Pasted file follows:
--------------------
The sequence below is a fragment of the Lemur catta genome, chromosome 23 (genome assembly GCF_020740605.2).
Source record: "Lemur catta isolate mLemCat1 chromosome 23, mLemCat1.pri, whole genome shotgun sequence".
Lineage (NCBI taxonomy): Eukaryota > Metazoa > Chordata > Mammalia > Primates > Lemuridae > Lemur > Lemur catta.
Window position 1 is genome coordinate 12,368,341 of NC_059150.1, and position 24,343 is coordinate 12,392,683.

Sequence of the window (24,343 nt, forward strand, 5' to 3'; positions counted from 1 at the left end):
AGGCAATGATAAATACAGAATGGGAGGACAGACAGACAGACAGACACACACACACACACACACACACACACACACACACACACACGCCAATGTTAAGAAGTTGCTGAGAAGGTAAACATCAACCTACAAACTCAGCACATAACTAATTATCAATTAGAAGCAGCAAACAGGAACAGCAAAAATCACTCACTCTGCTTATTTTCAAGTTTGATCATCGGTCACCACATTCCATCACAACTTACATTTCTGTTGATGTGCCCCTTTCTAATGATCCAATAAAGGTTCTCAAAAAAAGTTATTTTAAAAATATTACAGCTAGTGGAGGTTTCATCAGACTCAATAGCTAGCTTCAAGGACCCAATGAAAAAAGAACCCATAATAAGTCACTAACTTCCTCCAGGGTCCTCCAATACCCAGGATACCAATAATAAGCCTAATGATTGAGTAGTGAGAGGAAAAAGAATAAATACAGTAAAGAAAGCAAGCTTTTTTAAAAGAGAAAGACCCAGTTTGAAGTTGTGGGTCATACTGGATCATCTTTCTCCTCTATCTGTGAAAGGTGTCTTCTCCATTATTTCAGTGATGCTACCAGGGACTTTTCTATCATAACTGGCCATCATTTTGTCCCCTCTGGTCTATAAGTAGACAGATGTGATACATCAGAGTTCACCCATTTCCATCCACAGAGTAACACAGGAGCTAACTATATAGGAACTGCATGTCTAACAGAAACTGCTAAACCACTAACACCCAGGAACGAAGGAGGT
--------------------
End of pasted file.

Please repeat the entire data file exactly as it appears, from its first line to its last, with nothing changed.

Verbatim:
The sequence below is a fragment of the Lemur catta genome, chromosome 23 (genome assembly GCF_020740605.2).
Source record: "Lemur catta isolate mLemCat1 chromosome 23, mLemCat1.pri, whole genome shotgun sequence".
Lineage (NCBI taxonomy): Eukaryota > Metazoa > Chordata > Mammalia > Primates > Lemuridae > Lemur > Lemur catta.
Window position 1 is genome coordinate 12,368,341 of NC_059150.1, and position 24,343 is coordinate 12,392,683.

Sequence of the window (24,343 nt, forward strand, 5' to 3'; positions counted from 1 at the left end):
AGGCAATGATAAATACAGAATGGGAGGACAGACAGACAGACAGACACACACACACACACACACACACACACACACACACACACACGCCAATGTTAAGAAGTTGCTGAGAAGGTAAACATCAACCTACAAACTCAGCACATAACTAATTATCAATTAGAAGCAGCAAACAGGAACAGCAAAAATCACTCACTCTGCTTATTTTCAAGTTTGATCATCGGTCACCACATTCCATCACAACTTACATTTCTGTTGATGTGCCCCTTTCTAATGATCCAATAAAGGTTCTCAAAAAAAGTTATTTTAAAAATATTACAGCTAGTGGAGGTTTCATCAGACTCAATAGCTAGCTTCAAGGACCCAATGAAAAAAGAACCCATAATAAGTCACTAACTTCCTCCAGGGTCCTCCAATACCCAGGATACCAATAATAAGCCTAATGATTGAGTAGTGAGAGGAAAAAGAATAAATACAGTAAAGAAAGCAAGCTTTTTTAAAAGAGAAAGACCCAGTTTGAAGTTGTGGGTCATACTGGATCATCTTTCTCCTCTATCTGTGAAAGGTGTCTTCTCCATTATTTCAGTGATGCTACCAGGGACTTTTCTATCATAACTGGCCATCATTTTGTCCCCTCTGGTCTATAAGTAGACAGATGTGATACATCAGAGTTCACCCATTTCCATCCACAGAGTAACACAGGAGCTAACTATATAGGAACTGCATGTCTAACAGAAACTGCTAAACCACTAACACCCAGGAACGAAGGAGGT